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Here's a book of wit and wisdom that's perfect for graduation or any other "welcome to the adult world" moment. From New York Times bestselling author Deborah Copaken and noted sculptor Randy Polumbo come 26 genuine and funny bits of advice as surprising as they are sensible. From "A is for Anger" through "Z is for Zzzzzzz," each entry is paired with the authors' street-smart photography of the matching alphabet letter to create a savvy gift. Based on a viral article written by Copaken when her own firstborn left for college, The ABCs of Adulthood is a delightful, worldly riff on learning your ABCs all over again.
|Publisher:||Chronicle Books LLC|
|Product dimensions:||6.00(w) x 7.90(h) x 0.70(d)|
About the Author
Deborah Copaken is a prolific journalist, photographer, former Emmy-winning TV producer, and author of several books, including Shutterbabe. She lives in New York and is the mother of three.
Randy Polumbo is a sculptor and the father of a 17-year-old. He divides his time between New York and California.
Most Helpful Customer Reviews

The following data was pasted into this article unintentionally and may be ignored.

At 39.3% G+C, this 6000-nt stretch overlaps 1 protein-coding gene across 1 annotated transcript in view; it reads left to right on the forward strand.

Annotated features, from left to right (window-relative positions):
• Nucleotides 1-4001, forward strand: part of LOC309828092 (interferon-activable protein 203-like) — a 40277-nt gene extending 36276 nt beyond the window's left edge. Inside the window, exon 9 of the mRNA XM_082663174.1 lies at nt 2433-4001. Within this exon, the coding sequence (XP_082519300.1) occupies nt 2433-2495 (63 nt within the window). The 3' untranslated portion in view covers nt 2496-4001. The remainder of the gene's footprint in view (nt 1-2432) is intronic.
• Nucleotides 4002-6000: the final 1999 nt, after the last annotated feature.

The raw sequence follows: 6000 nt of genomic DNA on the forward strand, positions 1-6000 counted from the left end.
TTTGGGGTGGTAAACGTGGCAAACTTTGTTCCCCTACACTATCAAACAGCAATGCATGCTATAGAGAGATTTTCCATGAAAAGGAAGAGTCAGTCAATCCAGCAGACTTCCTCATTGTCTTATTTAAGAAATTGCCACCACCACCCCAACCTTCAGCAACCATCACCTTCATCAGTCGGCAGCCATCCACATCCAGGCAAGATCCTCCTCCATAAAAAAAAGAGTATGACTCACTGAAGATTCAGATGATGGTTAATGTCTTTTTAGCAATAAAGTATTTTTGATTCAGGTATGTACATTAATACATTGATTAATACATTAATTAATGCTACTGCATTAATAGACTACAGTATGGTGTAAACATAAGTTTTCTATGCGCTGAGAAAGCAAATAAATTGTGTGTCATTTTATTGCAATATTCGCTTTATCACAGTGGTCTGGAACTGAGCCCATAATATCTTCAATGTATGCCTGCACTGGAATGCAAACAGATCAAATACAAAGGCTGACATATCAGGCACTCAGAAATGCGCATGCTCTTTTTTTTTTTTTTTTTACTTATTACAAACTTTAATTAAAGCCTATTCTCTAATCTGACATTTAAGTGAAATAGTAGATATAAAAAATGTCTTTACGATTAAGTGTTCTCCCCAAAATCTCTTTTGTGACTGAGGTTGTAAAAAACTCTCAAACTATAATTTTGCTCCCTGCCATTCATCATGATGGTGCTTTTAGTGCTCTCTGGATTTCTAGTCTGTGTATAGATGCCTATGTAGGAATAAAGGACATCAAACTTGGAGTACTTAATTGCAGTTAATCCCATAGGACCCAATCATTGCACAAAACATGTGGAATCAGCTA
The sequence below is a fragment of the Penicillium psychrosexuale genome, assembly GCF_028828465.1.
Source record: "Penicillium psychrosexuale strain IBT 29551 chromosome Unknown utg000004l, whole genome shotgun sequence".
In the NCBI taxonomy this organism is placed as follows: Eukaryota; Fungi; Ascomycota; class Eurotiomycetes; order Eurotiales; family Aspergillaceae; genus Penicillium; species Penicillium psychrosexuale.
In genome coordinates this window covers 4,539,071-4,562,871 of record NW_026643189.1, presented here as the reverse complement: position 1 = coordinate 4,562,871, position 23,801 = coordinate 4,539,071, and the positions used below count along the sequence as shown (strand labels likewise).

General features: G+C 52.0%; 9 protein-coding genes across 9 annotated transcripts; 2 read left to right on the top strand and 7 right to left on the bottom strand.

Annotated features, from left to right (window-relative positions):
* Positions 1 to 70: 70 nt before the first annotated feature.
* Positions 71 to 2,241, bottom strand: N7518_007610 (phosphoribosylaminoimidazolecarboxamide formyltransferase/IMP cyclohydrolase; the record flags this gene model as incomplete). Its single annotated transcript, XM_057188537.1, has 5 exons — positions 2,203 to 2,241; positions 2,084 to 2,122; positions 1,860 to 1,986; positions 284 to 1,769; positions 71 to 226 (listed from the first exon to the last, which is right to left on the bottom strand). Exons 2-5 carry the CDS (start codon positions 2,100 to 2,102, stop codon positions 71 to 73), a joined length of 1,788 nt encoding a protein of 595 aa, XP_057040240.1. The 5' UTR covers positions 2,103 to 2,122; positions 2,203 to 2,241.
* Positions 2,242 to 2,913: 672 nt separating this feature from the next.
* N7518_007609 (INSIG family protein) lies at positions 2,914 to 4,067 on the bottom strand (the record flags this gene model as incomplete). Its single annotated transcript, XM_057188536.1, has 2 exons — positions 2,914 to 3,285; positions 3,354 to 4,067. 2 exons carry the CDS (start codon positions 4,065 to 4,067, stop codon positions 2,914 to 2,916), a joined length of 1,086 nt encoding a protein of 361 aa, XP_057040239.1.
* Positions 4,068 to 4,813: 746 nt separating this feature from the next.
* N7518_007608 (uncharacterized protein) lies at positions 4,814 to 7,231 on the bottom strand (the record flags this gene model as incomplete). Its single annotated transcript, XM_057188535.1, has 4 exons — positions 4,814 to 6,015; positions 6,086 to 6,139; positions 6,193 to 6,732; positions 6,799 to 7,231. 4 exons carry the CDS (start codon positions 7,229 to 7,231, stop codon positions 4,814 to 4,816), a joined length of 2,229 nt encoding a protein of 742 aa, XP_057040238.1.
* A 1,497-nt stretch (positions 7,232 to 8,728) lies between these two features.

I received a copy of this book via Goodreads First Reads. This little book was a book I probably should not have entered to win from Goodreads, but I have a Goodreads giveaway addiction. So I entered. And I won. Then I put off reading it for 6+ months, and really only read it because Katie @ Just Another Girl and Her Books told me I should because it would be a quick way to get some points for #TeamHufflepuff in the #BeatTheBacklist #HogwartsMiniChallenge. So today I sat down and read this book. Short as it is, it was a struggle. I went to school for photography. I’m a book cover designer. I appreciate photographs and art but…. The images in this book are just boring. If you’re into those art pieces that were oh so popular a few years ago, where people took random photos of objects in nature and cities that look like letters, then put them together to spell out last names to hang in a frame on a wall, then you’ll appreciate the photographs in this book. I was never a fan of those though. I think I’d have much rather seen beautiful landscapes, or whimsical drawings, or something instead to accompany each bit of advice. Perhaps I would have enjoyed this more if I was younger. I guess, because I pretty much suck at adulating, I’d hoped to read something inspiring, but there really wasn’t anything new or original brought to the table here. There is some good advice (don’t let anger get the best of you, learn to cook, it’s okay to say NO sometimes, etc) but as a whole it felt anemic. I get that it’s supposed to be a small book to give as a gift to a graduate or what have you, but for a retail price of $14.95 I’d expect a little more substance than was offered. Or at least some humor. I’m glad I didn’t waste my money buying this book and probably will not gift it along to someone else. It’ll end up in the donation box. Perhaps those fresh out of high school will appreciate and learn more from this book. Maybe I’m just bitter and jaded in my “old age”. On the bright side, it was very short and didn’t take up too much of my time.